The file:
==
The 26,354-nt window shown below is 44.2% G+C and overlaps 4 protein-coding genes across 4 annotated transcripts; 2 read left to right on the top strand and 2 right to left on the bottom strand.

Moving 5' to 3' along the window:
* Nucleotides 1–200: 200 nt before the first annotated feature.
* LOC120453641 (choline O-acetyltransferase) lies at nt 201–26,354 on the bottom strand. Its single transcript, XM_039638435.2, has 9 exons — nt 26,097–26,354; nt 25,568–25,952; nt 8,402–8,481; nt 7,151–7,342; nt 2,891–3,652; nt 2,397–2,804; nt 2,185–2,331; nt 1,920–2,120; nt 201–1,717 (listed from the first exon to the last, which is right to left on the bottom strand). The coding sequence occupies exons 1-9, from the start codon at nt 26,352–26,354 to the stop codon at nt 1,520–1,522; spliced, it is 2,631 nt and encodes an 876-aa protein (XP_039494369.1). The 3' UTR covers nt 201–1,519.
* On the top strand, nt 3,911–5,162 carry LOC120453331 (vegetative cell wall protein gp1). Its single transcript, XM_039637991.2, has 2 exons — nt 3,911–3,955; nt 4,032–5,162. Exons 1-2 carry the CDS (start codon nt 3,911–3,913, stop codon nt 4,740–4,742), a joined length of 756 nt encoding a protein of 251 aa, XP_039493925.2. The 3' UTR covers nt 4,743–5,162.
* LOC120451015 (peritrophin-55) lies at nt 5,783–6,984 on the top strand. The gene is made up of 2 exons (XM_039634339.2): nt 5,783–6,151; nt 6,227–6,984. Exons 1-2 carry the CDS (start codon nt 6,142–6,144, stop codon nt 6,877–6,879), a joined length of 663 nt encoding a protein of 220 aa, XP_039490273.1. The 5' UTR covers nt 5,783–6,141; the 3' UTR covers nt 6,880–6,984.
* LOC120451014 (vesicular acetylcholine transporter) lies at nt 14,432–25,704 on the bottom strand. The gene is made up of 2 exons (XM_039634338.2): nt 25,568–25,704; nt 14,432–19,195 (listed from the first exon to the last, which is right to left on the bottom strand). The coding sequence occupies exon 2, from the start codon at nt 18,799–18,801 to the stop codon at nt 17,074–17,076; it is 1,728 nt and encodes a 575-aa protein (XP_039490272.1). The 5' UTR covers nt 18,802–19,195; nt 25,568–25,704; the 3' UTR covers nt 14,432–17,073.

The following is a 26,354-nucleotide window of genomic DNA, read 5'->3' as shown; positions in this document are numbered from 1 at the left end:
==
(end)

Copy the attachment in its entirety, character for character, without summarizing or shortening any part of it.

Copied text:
The 26,354-nt window shown below is 44.2% G+C and overlaps 4 protein-coding genes across 4 annotated transcripts; 2 read left to right on the top strand and 2 right to left on the bottom strand.

Moving 5' to 3' along the window:
* Nucleotides 1–200: 200 nt before the first annotated feature.
* LOC120453641 (choline O-acetyltransferase) lies at nt 201–26,354 on the bottom strand. Its single transcript, XM_039638435.2, has 9 exons — nt 26,097–26,354; nt 25,568–25,952; nt 8,402–8,481; nt 7,151–7,342; nt 2,891–3,652; nt 2,397–2,804; nt 2,185–2,331; nt 1,920–2,120; nt 201–1,717 (listed from the first exon to the last, which is right to left on the bottom strand). The coding sequence occupies exons 1-9, from the start codon at nt 26,352–26,354 to the stop codon at nt 1,520–1,522; spliced, it is 2,631 nt and encodes an 876-aa protein (XP_039494369.1). The 3' UTR covers nt 201–1,519.
* On the top strand, nt 3,911–5,162 carry LOC120453331 (vegetative cell wall protein gp1). Its single transcript, XM_039637991.2, has 2 exons — nt 3,911–3,955; nt 4,032–5,162. Exons 1-2 carry the CDS (start codon nt 3,911–3,913, stop codon nt 4,740–4,742), a joined length of 756 nt encoding a protein of 251 aa, XP_039493925.2. The 3' UTR covers nt 4,743–5,162.
* LOC120451015 (peritrophin-55) lies at nt 5,783–6,984 on the top strand. The gene is made up of 2 exons (XM_039634339.2): nt 5,783–6,151; nt 6,227–6,984. Exons 1-2 carry the CDS (start codon nt 6,142–6,144, stop codon nt 6,877–6,879), a joined length of 663 nt encoding a protein of 220 aa, XP_039490273.1. The 5' UTR covers nt 5,783–6,141; the 3' UTR covers nt 6,880–6,984.
* LOC120451014 (vesicular acetylcholine transporter) lies at nt 14,432–25,704 on the bottom strand. The gene is made up of 2 exons (XM_039634338.2): nt 25,568–25,704; nt 14,432–19,195 (listed from the first exon to the last, which is right to left on the bottom strand). The coding sequence occupies exon 2, from the start codon at nt 18,799–18,801 to the stop codon at nt 17,074–17,076; it is 1,728 nt and encodes a 575-aa protein (XP_039490272.1). The 5' UTR covers nt 18,802–19,195; nt 25,568–25,704; the 3' UTR covers nt 14,432–17,073.

The following is a 26,354-nucleotide window of genomic DNA, read 5'->3' as shown; positions in this document are numbered from 1 at the left end: